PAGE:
Social class as flow and mutability: the Barbados case

Heather Greenhalgh-Spencer, Michelle Castro, Ergin Bulut, Koeli Goel, Chunfeng Lin, Cameron McCarthy

Research output: Contribution to journalArticle

5 Scopus citations

Abstract

This article draws on ethnographic research that examines the contemporary articulation of class identity in the postcolonial elite school setting of Old College high school in Barbados. From the qualitative data derived from this study, we argue that social class is better conceived as a series of flows, mutations, performances and performatives. We complicate the common-sense notion that class is a stable structure that allows for the categorization of people by providing a nuanced look into the lived experiences of students and alumni at this elite school. We focus on the wearing of uniforms, the use of technological devices, the deployment of language, and student-lead articulations of social class in an increasingly globalized space. Class is defined and (re-)shaped by students’ belongings and longings, all of which, too, are, mutable, and can readily mutate in accordance with local and global circumstances of supply and demand.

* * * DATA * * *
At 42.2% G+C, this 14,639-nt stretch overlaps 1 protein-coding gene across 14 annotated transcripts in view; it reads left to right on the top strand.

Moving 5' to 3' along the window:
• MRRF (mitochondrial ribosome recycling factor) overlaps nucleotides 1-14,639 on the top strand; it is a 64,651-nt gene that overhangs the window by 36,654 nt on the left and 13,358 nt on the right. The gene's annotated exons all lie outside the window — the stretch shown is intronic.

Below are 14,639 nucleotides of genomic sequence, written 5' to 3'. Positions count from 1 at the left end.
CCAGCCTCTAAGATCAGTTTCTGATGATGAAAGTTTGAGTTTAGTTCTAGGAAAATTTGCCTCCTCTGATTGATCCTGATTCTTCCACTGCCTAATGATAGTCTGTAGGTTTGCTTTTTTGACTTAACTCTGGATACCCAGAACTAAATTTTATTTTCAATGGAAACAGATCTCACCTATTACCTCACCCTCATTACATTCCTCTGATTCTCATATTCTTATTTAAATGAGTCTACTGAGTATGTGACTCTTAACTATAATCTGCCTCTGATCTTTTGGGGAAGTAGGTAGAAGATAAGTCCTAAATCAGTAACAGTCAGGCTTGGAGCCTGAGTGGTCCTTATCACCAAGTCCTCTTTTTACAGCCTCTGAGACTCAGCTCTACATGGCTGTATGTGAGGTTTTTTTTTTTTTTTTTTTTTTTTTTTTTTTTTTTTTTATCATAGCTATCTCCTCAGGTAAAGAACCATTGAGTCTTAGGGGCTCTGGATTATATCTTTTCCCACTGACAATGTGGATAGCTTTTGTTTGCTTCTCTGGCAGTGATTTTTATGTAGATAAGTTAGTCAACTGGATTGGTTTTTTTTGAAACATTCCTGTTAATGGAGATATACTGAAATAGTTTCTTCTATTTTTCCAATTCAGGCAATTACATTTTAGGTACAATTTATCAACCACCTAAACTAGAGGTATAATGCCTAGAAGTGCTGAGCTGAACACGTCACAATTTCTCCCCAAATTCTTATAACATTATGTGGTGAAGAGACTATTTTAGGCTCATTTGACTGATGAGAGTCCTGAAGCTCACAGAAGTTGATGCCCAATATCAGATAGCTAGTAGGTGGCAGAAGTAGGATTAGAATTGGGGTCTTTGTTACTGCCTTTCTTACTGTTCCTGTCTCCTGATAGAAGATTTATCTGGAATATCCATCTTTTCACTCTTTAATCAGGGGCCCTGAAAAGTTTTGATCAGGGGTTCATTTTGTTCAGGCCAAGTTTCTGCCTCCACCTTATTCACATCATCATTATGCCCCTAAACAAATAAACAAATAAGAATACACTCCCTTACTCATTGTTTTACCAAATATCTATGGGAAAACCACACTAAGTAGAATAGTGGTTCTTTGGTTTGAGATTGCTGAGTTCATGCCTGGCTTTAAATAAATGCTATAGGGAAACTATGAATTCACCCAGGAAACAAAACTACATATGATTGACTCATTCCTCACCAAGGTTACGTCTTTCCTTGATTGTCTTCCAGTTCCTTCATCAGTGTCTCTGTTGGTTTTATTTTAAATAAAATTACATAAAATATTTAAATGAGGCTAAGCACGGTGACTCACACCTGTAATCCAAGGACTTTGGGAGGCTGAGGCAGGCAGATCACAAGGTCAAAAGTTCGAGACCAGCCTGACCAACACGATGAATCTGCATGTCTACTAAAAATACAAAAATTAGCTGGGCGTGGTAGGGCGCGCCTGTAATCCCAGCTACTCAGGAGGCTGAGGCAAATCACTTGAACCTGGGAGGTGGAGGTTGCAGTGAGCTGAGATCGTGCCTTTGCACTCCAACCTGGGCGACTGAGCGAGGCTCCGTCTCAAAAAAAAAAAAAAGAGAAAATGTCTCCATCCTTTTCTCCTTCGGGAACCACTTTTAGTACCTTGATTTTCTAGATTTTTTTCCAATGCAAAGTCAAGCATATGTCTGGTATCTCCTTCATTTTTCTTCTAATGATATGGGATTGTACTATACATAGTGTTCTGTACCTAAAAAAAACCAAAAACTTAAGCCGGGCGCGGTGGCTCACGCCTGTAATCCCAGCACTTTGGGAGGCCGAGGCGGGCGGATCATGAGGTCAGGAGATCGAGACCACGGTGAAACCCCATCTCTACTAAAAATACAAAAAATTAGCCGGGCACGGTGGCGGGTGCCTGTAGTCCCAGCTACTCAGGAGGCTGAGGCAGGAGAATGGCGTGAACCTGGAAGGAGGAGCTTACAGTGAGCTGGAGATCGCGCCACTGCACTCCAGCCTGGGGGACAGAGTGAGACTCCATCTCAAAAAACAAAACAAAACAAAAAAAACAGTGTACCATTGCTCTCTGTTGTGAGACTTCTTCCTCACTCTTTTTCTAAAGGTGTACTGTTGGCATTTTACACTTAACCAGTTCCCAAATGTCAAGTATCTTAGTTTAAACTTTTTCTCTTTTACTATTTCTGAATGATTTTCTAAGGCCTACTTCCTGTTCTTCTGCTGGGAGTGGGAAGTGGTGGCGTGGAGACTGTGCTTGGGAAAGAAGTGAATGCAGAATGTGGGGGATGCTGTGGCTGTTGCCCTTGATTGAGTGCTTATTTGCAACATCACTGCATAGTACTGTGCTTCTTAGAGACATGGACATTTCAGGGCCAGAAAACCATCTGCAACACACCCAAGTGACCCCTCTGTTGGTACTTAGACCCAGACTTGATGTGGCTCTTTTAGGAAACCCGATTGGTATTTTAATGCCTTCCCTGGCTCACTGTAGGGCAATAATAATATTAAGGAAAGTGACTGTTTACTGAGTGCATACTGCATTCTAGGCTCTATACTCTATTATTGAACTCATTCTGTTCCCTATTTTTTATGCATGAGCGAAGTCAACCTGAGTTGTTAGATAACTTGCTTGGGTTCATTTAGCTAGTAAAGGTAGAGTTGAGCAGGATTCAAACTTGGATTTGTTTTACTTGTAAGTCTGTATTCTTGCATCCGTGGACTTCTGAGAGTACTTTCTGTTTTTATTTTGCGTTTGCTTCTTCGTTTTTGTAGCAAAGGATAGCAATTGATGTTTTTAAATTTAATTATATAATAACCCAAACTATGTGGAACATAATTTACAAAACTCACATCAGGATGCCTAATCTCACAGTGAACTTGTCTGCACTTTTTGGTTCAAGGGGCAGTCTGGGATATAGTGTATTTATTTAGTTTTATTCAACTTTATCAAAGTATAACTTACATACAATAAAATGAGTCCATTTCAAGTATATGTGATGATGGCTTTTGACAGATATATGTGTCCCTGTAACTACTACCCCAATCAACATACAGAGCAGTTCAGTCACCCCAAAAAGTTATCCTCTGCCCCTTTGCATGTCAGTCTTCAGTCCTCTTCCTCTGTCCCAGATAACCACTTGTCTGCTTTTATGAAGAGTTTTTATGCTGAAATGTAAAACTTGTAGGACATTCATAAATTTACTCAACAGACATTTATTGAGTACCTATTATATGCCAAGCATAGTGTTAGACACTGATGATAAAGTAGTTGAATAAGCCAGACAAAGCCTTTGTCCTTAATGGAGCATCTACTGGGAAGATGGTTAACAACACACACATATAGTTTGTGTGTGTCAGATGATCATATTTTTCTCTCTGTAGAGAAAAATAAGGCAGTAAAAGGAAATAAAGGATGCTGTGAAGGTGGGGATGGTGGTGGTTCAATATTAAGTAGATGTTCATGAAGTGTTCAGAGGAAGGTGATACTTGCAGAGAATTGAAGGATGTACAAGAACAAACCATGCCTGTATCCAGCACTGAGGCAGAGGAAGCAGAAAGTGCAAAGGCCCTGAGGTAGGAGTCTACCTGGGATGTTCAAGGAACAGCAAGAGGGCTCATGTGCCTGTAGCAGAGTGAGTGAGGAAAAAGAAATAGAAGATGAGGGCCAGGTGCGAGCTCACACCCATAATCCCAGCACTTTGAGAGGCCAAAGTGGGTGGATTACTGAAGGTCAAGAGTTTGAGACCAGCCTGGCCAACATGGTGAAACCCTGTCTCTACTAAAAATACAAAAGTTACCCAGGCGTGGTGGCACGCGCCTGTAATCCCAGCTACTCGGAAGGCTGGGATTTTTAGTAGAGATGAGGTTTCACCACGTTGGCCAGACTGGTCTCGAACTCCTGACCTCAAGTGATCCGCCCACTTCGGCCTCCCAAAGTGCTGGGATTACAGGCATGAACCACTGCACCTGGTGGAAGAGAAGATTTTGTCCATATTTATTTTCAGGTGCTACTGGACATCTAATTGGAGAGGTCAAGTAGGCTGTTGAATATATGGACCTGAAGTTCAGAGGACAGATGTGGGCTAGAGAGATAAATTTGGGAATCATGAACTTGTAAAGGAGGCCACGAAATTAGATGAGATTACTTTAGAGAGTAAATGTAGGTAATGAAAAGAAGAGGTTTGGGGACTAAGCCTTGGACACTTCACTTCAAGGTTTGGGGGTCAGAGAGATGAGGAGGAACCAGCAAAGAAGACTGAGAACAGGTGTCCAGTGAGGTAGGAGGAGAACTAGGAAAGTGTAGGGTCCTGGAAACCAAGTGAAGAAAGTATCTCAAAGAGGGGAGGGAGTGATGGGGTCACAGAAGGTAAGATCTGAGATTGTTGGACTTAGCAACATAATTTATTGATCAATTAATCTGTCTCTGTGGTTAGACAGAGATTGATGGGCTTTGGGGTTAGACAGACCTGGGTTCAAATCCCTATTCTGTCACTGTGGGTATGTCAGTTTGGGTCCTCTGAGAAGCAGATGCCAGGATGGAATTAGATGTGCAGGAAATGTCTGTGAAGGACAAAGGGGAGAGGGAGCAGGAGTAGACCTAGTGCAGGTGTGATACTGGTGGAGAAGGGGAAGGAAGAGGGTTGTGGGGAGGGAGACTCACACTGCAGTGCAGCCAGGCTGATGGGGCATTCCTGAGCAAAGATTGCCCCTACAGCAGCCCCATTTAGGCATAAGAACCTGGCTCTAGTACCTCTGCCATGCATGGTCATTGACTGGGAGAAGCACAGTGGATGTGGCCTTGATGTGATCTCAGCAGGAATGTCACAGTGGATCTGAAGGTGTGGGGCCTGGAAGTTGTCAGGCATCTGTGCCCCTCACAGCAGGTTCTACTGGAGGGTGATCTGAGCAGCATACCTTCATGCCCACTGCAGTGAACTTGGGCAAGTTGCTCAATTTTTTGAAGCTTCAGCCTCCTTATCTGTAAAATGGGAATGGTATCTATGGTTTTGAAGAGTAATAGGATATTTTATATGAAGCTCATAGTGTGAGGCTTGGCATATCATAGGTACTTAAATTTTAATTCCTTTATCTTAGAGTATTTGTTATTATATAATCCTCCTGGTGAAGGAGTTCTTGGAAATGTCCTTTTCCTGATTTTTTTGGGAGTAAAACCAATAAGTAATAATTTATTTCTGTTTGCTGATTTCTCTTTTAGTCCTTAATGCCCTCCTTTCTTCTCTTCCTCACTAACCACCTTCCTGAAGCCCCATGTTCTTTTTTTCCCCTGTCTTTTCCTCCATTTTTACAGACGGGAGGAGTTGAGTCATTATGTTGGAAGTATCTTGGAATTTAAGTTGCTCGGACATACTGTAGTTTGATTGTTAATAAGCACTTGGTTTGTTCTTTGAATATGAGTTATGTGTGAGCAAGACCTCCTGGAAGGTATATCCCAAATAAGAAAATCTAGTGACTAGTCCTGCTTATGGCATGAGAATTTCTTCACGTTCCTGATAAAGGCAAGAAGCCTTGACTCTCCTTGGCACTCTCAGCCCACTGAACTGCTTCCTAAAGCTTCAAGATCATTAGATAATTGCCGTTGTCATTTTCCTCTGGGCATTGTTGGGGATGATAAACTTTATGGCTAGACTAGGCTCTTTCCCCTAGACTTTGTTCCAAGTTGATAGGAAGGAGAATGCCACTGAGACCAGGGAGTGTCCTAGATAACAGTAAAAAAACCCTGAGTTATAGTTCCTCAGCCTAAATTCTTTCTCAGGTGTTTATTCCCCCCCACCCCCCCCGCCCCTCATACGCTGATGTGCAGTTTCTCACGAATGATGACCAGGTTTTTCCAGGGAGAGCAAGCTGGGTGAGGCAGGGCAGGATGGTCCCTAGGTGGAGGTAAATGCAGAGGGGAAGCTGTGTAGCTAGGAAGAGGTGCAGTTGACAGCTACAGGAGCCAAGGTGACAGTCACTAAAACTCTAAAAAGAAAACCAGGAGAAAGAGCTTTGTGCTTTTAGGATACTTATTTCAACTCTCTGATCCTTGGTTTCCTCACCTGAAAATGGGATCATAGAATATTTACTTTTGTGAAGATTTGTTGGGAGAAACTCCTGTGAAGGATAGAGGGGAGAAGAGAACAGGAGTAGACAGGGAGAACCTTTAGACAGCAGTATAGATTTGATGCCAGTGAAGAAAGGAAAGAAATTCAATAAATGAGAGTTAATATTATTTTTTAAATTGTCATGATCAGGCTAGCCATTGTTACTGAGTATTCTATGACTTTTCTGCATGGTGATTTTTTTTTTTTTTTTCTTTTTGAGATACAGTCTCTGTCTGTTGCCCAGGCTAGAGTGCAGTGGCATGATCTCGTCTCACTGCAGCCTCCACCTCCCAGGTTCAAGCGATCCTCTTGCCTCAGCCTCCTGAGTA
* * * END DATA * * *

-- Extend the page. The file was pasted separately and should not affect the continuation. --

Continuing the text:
Original languageEnglish
Pages (from-to)156-173
Number of pages18
JournalBritish Journal of Sociology of Education
Volume36
Issue number1
DOIs
StatePublished - Jan 2 2015

Keywords

  • elite schooling
  • globalization
  • social class
  • strategic performance of class

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